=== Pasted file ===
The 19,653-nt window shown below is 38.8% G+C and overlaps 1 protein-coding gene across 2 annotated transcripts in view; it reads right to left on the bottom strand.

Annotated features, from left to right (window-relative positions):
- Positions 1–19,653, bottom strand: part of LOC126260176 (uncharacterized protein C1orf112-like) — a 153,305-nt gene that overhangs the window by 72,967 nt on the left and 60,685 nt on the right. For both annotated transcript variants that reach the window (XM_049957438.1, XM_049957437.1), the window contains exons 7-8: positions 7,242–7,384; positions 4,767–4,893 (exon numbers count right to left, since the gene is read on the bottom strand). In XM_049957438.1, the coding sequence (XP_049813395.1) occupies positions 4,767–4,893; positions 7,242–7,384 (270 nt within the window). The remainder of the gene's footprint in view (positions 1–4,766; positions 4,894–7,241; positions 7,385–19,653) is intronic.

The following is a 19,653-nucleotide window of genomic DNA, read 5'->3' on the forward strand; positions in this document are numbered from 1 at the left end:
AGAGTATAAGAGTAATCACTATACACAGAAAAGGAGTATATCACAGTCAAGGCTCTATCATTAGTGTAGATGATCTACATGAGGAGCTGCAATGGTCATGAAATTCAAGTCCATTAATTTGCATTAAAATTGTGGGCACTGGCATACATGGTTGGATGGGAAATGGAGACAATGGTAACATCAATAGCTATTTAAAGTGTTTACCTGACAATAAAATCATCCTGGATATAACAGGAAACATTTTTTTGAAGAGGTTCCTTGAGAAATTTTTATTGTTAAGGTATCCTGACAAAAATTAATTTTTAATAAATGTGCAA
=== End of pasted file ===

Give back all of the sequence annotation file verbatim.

The 19,653-nt window shown below is 38.8% G+C and overlaps 1 protein-coding gene across 2 annotated transcripts in view; it reads right to left on the bottom strand.

Annotated features, from left to right (window-relative positions):
- Positions 1–19,653, bottom strand: part of LOC126260176 (uncharacterized protein C1orf112-like) — a 153,305-nt gene that overhangs the window by 72,967 nt on the left and 60,685 nt on the right. For both annotated transcript variants that reach the window (XM_049957438.1, XM_049957437.1), the window contains exons 7-8: positions 7,242–7,384; positions 4,767–4,893 (exon numbers count right to left, since the gene is read on the bottom strand). In XM_049957438.1, the coding sequence (XP_049813395.1) occupies positions 4,767–4,893; positions 7,242–7,384 (270 nt within the window). The remainder of the gene's footprint in view (positions 1–4,766; positions 4,894–7,241; positions 7,385–19,653) is intronic.

The following is a 19,653-nucleotide window of genomic DNA, read 5'->3' on the forward strand; positions in this document are numbered from 1 at the left end:
AGAGTATAAGAGTAATCACTATACACAGAAAAGGAGTATATCACAGTCAAGGCTCTATCATTAGTGTAGATGATCTACATGAGGAGCTGCAATGGTCATGAAATTCAAGTCCATTAATTTGCATTAAAATTGTGGGCACTGGCATACATGGTTGGATGGGAAATGGAGACAATGGTAACATCAATAGCTATTTAAAGTGTTTACCTGACAATAAAATCATCCTGGATATAACAGGAAACATTTTTTTGAAGAGGTTCCTTGAGAAATTTTTATTGTTAAGGTATCCTGACAAAAATTAATTTTTAATAAATGTGCAA